Security: Tip Toeing Through the Clouds

Wednesday, September 28, 2011

Rafal Los

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So what is your company doing for "cloud security"?

I've gotten that question, and you probably have too. The problem with this question is that it's completely nebulous, and there are many different answers depending on your company's disposition, market vertical, and point of view on what exactly cloud computing is.

For all the momentum Cloud Computing has picked up over the last 2 years or so, security is still an underwhelmingly small component of the overall buzz.  We've heard research into how it's relatively simple to find faults within templated, stored virtual environments but what about the security of the virtual environments themselves?

So what does cloud security mean to you? Actually... what does cloud computing mean to your organization?

The different points of view on "the cloud"

Cloud computing really means different things based on which of three perspectives you're looking from.  If you're a consumer of cloud services and you're looking to provide security to the transitional state into a cloud service, that's one perspective. 

Another is if you've built a public, hybrid, or even private cloud and you're looking to provide security for that IaaS, PaaS, or SaaS service - this can actually take two forms, consumer and provider.  The last viewpoint is from a service provider of security services from the cloud.  A cloud you don't necessarily build, but operate from to provide security related services.

You see, whether you're a consumer or service provider, there are a number of viewpoints on this whole "security in the cloud thing" ... and that's something to think about.

Securing the various viewpoints of the cloud

Given how much power and capability a cloud management operating platform delivers - it's conceivable that there are those who would like to abuse that system to gain access not only to virtual environments they shouldn't have access to but also to the data and management capability.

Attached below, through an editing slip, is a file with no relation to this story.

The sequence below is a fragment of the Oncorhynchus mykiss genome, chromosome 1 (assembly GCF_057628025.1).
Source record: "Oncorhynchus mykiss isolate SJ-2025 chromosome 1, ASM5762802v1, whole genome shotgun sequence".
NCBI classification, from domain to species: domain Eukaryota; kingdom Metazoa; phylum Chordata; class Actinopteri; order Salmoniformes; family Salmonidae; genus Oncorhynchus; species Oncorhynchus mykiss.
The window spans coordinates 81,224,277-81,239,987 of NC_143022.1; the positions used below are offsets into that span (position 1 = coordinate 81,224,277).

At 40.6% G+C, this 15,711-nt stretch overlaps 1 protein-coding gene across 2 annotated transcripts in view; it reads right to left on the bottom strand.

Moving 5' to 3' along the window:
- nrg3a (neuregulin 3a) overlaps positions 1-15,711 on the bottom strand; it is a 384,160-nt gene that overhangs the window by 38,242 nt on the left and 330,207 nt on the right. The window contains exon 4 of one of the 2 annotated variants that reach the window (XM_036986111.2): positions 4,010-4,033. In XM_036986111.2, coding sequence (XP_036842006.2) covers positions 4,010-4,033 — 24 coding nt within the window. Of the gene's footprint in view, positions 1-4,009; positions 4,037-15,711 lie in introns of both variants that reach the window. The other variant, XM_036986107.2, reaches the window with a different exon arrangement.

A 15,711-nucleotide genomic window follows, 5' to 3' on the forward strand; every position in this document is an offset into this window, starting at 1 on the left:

That being said, how secure are these platforms we're deploying.  While I'm making no claims of a specific vulnerability, I'd like to point out a few of the less obvious things you should be thinking about if you're either attaching to, or building out such a public cloud environment.

First, let's think about provisioning and management of these vast networks of computing power.  Provisioning isn't just about spinning up an image but setting it up with the correct hardware and software capabilities if you're providing more than bare-metal Infrastructure as a Service (IaaS).  If you're moving up the stack to Platform as a Service (PaaS) you're likely provisioning an operating system built on some template you've either pre-defined, or are letting the customer build out for themselves. 

The bottom line is that there is a central point of commonality between all of your environment.  If someone were to, say, compromise your template by inserting some malware or keylogging code it would be equated to compromising every host your customers sping up and deploy... until that template is retired. 

The other scenario is purposely breaking some security provision within a configuration template or purposefully mis-configuring a security setting.  Allowing an attacker an easy way in is just as bad as exploiting the environment since either way - the goose is cooked.

An attacker compromising the management infrastructure and operating system can be catastrophic as well.  Maliciously destroying cloud instances, mixing security and system policy in a multi-tenant environment, or some other form of chaos can quickly destroy your customers appliations and data.